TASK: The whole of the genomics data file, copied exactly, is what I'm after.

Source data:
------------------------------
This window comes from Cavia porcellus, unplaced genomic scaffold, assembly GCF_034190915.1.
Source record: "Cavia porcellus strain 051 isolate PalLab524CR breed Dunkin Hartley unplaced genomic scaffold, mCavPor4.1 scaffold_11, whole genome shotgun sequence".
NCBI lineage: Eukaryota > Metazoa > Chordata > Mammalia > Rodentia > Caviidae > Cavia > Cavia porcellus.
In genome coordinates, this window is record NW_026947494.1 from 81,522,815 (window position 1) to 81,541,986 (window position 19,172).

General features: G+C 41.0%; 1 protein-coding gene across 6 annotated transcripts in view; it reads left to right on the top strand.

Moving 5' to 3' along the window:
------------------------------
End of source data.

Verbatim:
This window comes from Cavia porcellus, unplaced genomic scaffold, assembly GCF_034190915.1.
Source record: "Cavia porcellus strain 051 isolate PalLab524CR breed Dunkin Hartley unplaced genomic scaffold, mCavPor4.1 scaffold_11, whole genome shotgun sequence".
NCBI lineage: Eukaryota > Metazoa > Chordata > Mammalia > Rodentia > Caviidae > Cavia > Cavia porcellus.
In genome coordinates, this window is record NW_026947494.1 from 81,522,815 (window position 1) to 81,541,986 (window position 19,172).

General features: G+C 41.0%; 1 protein-coding gene across 6 annotated transcripts in view; it reads left to right on the top strand.

Moving 5' to 3' along the window: